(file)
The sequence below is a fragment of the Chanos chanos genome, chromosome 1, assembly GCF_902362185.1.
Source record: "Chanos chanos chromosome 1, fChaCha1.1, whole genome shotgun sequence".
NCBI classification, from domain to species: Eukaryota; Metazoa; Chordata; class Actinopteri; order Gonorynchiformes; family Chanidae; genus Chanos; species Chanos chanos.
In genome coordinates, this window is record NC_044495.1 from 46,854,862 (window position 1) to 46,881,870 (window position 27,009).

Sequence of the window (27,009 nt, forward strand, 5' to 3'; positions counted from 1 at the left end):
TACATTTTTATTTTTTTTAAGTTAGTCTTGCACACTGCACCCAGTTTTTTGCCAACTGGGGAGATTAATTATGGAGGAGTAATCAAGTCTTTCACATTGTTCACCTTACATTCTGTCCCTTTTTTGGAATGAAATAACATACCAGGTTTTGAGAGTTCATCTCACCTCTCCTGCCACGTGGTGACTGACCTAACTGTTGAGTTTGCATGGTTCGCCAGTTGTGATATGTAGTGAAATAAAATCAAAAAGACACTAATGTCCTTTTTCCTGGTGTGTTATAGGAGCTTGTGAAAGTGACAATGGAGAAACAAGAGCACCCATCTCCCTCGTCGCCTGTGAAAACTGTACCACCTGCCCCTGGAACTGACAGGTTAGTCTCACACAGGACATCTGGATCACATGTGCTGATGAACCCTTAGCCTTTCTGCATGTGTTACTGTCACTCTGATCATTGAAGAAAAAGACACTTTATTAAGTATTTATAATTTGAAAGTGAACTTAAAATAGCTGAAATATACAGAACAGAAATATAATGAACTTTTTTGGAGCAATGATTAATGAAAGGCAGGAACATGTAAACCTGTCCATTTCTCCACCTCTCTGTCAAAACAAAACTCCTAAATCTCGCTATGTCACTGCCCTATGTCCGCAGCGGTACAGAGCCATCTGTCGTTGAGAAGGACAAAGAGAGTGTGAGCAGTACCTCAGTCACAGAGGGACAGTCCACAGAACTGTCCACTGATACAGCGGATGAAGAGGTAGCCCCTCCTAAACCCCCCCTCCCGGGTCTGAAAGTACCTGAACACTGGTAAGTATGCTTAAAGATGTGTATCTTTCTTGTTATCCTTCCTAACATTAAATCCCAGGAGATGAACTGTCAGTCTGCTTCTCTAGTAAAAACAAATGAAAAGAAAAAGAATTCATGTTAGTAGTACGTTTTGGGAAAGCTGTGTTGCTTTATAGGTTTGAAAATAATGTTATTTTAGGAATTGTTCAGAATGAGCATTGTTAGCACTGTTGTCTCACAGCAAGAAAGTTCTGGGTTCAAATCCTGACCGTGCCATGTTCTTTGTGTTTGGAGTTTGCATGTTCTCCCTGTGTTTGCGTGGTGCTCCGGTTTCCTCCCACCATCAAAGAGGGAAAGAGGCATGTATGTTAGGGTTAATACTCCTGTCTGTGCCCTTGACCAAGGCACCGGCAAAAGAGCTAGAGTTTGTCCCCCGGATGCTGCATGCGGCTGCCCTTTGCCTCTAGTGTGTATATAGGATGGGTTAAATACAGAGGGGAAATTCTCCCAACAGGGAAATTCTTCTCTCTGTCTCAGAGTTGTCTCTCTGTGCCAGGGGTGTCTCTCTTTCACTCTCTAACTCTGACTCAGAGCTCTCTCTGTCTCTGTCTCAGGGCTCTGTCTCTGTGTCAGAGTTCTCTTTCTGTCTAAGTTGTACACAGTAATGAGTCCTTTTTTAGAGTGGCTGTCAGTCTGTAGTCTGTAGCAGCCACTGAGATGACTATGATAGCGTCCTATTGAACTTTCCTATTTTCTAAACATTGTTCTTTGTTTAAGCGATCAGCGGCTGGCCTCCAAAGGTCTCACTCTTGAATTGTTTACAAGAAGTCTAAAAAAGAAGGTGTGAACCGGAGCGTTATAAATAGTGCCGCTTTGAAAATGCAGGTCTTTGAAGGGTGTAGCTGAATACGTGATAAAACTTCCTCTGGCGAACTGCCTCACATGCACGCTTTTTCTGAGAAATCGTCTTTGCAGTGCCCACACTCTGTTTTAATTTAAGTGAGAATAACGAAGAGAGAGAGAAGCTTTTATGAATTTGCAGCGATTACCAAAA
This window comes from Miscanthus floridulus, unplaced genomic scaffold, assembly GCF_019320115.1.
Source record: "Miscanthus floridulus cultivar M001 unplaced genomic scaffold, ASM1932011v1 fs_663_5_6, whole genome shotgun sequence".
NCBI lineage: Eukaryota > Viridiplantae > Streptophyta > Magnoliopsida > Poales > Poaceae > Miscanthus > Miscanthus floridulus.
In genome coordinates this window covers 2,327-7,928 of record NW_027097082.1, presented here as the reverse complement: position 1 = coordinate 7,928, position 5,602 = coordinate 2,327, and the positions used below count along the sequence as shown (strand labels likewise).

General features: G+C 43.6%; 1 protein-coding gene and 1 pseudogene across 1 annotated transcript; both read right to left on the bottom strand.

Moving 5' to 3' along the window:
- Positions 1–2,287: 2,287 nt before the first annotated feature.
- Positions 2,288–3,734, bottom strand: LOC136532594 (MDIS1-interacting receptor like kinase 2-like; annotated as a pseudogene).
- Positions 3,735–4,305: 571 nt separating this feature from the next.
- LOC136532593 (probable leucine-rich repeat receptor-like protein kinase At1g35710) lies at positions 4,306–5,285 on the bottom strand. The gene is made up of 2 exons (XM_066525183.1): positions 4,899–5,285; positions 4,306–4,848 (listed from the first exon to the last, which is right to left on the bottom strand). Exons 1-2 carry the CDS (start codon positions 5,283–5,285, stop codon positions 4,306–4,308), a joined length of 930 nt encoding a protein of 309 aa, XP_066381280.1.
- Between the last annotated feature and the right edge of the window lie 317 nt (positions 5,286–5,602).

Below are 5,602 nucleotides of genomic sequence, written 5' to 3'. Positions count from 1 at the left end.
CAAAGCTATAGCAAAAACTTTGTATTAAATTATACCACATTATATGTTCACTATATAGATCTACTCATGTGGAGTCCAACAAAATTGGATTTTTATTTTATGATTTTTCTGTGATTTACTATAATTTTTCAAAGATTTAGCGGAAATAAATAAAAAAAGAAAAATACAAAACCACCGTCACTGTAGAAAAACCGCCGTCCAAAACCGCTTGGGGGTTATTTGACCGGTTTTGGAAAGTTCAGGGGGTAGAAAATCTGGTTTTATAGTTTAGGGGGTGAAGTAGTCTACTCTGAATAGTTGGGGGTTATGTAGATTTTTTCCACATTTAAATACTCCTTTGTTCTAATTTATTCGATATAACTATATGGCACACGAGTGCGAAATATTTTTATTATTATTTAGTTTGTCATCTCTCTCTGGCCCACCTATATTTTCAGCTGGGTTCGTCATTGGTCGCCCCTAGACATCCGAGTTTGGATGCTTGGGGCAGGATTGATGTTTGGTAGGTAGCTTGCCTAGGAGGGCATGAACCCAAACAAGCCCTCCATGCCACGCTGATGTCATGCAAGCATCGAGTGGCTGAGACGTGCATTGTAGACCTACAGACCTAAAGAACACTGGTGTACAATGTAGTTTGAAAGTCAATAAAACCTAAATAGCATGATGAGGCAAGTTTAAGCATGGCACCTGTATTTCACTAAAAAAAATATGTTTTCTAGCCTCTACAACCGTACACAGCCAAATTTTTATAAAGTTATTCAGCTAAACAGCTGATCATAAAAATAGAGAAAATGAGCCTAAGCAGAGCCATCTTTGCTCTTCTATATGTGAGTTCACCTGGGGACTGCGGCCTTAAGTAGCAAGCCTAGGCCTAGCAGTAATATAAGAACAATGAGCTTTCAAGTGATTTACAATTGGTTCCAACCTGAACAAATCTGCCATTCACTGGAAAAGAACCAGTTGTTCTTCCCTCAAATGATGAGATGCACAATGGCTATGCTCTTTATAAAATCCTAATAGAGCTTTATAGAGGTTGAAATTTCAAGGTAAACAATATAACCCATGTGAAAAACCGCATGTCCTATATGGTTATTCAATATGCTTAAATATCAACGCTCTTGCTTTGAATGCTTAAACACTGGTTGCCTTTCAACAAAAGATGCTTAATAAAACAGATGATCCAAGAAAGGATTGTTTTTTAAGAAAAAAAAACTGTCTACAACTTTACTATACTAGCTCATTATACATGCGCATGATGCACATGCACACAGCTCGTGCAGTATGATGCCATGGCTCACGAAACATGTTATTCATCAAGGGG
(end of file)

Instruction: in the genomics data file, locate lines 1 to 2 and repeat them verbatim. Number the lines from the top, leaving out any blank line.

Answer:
The sequence below is a fragment of the Chanos chanos genome, chromosome 1, assembly GCF_902362185.1.
Source record: "Chanos chanos chromosome 1, fChaCha1.1, whole genome shotgun sequence".